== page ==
I had just finished being grilled by Graham Fowler on my knowledge of Cultural Theory and now I was walking down the corridor on Mickleover Campus to meet the Sociology lecturer. It was the Autum of 1996.
I was transferring from the University of Central Lancashire and to my dismay I had to face the judging panel. I distinctly remember when I entered the room there was an air of annoyance. Simon had his back to me and seemed preoccupied. Again I faced a barrage of questions, this time about Classical Sociological Theories. This was my first encounter.
Simon always gave me a hard time. He pushed me and criticized me and made me expand and develop my Sociological knowledge. The comments on my work were often scathing and didn’t appear to match the grade I was given. For this I thank him.
I constantly questioned my work and was never satisfied. I would sit on the floor outside his office until he explained how I could improve and he did explain!
Often the teaching ended up in Fat Cats on Wednesday nights with Simon, Clare Knee, Sadie Parr, Nick Prior, Austin Harrington, Andrew Wilson, William Merrin et al! A force to be reckoned with and the breeding ground for insane discussions.
Over the years Simon kept in touch and introduced me to great music, usually French! I learnt about his childhood, travels and the changing mood of Sociology.
The University of Derby has lost a great mind and I have lost a complicated and thoughtful friend.
I was a colleague of Simon’s between 1996-98 and can say without hesitation that he was one of the most unique, perceptive, self-aware and bright people I’ve ever met. Truth be told I was somewhat in awe of him and the seamless way he seemed to draw on the world of literature, philosophy, social theory and the arts to bring the social world alive. But he was never showy with his abundant intellect and was always massively generous with his time and ideas. I was recently in touch with Simon as editor of a journal that he had submitted an article to and there’s bittersweet irony in the fact that we’ll be shortly publishing his marvellous article on humor in the near future. You’ll be sorely missed Simon, it was a real honour to know you.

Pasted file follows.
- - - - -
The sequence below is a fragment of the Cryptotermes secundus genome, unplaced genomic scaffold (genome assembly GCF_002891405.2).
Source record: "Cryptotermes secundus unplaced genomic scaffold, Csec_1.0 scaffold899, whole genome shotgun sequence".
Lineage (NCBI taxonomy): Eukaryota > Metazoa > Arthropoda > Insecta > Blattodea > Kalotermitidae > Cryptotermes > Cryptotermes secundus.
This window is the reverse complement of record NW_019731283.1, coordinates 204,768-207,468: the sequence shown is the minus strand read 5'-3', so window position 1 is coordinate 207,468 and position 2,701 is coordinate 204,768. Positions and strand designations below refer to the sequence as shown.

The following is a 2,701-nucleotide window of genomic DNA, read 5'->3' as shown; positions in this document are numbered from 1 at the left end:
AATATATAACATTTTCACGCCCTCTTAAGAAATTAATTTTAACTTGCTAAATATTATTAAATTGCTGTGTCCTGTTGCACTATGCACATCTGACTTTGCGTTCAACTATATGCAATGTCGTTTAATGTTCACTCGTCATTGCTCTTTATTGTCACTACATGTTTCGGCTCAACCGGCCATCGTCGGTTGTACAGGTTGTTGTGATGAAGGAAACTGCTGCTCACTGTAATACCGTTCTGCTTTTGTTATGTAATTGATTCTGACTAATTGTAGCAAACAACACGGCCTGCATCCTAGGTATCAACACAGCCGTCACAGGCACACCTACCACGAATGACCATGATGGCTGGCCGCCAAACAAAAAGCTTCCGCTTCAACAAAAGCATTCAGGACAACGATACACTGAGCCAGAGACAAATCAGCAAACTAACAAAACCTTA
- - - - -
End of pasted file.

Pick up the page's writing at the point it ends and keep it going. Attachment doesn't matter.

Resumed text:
Simon taught me so much but always with a wry smile. He was very kind to me and other students and always willing to help. All he ever asked was for us to do our best. He always did his best for us. I’m so sad he’s gone.
This site is dedicated to preserving our memories of Dr. Simon Speck. He meant so very much to very many people. We hope that you will choose to share some of your memories of him. We want this to act as a living book of memories through which we can visit him as he lives on in our thoughts. You are welcome to leave your thoughts as a comment on this post (link to the left or click here) but if you want to add an image or if you have more that you want to say then you are welcome to register as a contributor – it should only take two minutes.
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Over the Summer all the posts will be collected and printed in a book of memories. Thanks for reading this far and, hopefully, thanks for contributing,